12/04/23 22:12 Filed in: 2023
Directed by: Jon Erwin, Brent McCorkle
Starring: Joel Courtney
Warning! This is NOT a movie review. This is a critique of the film. Intended to initiate a dialogue, the following analysis explores various aspects of the film and may contain spoilers. For concerns over objectionable content, please first refer to one of the many parental movie guide websites. Ratings are based on a four star system. Happy reading!
Based on true events, Jesus Revolution chronicles the early days of a spiritual movement that started in California and swept across the U.S. in the early 70s.
The film opens with aging pastor, Chuck Smith (Kelsey Grammer), shepherding aging parishioners; they sit like statues, uninspired by his passionless homily. While watching TV at home, Chuck makes a negative remark about the sea of longhaired youth at a protest. His daughter says he shouldn’t pass judgment on the hippies. The next day, she brings one home to confront her father with his own prejudice. The Jesus-looking hippie is named Lonnie (Jonathan Roumie).
Lonnie invites his friends over to Chuck’s house, and soon, the church is overrun with the barefoot brigade. On the plus side, Lonnie and his lot breathe life into the church, bringing lively music, excitement and a hunger for the truth to the calcified congregation. Now Chuck is faced with a difficult decision: should he embrace these colorful newcomers and risk losing his members, or send the hippies packing and return to business as usual?
The second word in title might give you a hint as to what Chuck did.
Not only does the movie center on an inflection point in our nation’s history, it also dramatizes a major turning point in the lives of three prominent ministers—Chuck Smith from Calvary Chapel, evangelist Lonnie Frisbee and Greg Laurie (played by Joel Courtney) of Harvest Christian Fellowship. Each of these men has made an indelible impact on the way countless Protestant churches operate, serve and worship today.
Co-directed by Jon Erwin (I Can Only Imagine) and Brent McCorkle, Jesus Revolution perfectly captures the look and feel of the late 60s and early 70s. From the shaggy coifs and grubby duds to the psychedelic “Magic Bus,” every frame of the film feels true to the period. Another layer of authenticity is the washed out, “old film stock” look; a visual style that’s effective in many of the movie’s outdoor scenes, particularly those shot at the “Pirate’s Cove” location.
The movie boasts many fine young actors, particularly Courtney and Anna Grace Barlow, who plays Cathe, Greg’s girlfriend. Headlining the cast is Grammer, who deftly negotiates the emotions of a man caught between two worlds: traditional Christianity and the new movement embraced by the youth of the era. Kudos to Grammer for choosing to be involved with this project and for being so outspoken about his faith. Many have been cancelled for less.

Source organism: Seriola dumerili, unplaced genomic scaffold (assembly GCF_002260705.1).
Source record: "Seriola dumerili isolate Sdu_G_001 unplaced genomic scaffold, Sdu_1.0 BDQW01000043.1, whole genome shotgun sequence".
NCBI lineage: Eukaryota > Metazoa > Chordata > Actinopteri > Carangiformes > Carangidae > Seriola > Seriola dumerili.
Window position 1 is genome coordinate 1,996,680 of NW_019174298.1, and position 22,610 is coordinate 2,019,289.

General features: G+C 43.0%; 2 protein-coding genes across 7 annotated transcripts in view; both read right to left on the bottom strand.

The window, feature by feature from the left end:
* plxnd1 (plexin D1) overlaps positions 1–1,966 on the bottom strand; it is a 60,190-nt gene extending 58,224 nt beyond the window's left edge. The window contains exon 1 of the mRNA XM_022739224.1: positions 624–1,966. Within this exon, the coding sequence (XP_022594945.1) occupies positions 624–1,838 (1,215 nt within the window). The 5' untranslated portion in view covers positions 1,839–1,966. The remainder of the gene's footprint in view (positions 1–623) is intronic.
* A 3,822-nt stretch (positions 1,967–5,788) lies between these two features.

The other veteran actor in the movie is Kimberly Williams-Paisley, who plays Greg’s mother in a minor and fairly unsympathetic role. Of course, Roumie is a major draw for many in the audience since he plays Jesus in “The Chosen.” Tough his wardrobe is different here, Roumie retains his messianic appearance from the Biblical series. However, fans of the series might be thrown for a loop the first time they hear him speak.
Aside from its terrific cast, historical accuracy and excellent production elements, the movie has a lot to say about our culture, both then and now.
For a Christian film, there’s a surprising surfeit of drug content here, although most of the drugs are mentioned, not shown. Speaking of his generation, Lonnie says, “Drugs were a quest…for God.” Though many claimed “acid would save the world,” it was a lie; there was “still a void.” He admits that his contemporaries were “searching for all the right things in all the wrong places.”
This highlights one of the movie’s main themes—the search for truth. The youth of the 60s and 70s were tired of being lied to by parents and a corrupt government, and turned to sex, drugs and rock and roll to try and escape a world gone mad.
Ironically, what the youth of that period were searching for, “Peace and Love,” are hallmarks of Christianity (Galatians 5:22-23). Observing the similarities between the rallying cry of the countercultural youth of the day and the mission of the church, Chuck’s daughter wisely asks him, “Don’t you want the same thing?”
In one scene, Cathe says, “What if there is no truth?” Greg picks up on her reference to one of the popular philosophies espoused by Allen Ginsberg. Greg rejects this notion: “Some things are absolutely true.” Even before his conversion to Christianity, Greg believed that there’s one objective truth.
Chuck’s wife Kay (Julia Campbell) makes this profound statement, “The truth is always quiet; the lies are always loud.” She buttons up her point with, “The truth is simple.”
I sincerely hope our politicians are reading this.
Jesus Revolution is much more than a religious biopic. It’s a heartfelt drama that also has comedic and romantic elements. It’s a story of renewal and redemption. A tale of faith and friendship.
It’s been said that with God there are no coincidences. So then, it’s no coincidence that just before the release of Jesus Revolution, a revival broke out at Asbury University in Kentucky. Perhaps what’s started there will be the beginning of a new Jesus Revolution. And considering the fact that this movie opened the same weekend as Cocaine Bear, boy do we need it!
Rating: 3 out of 4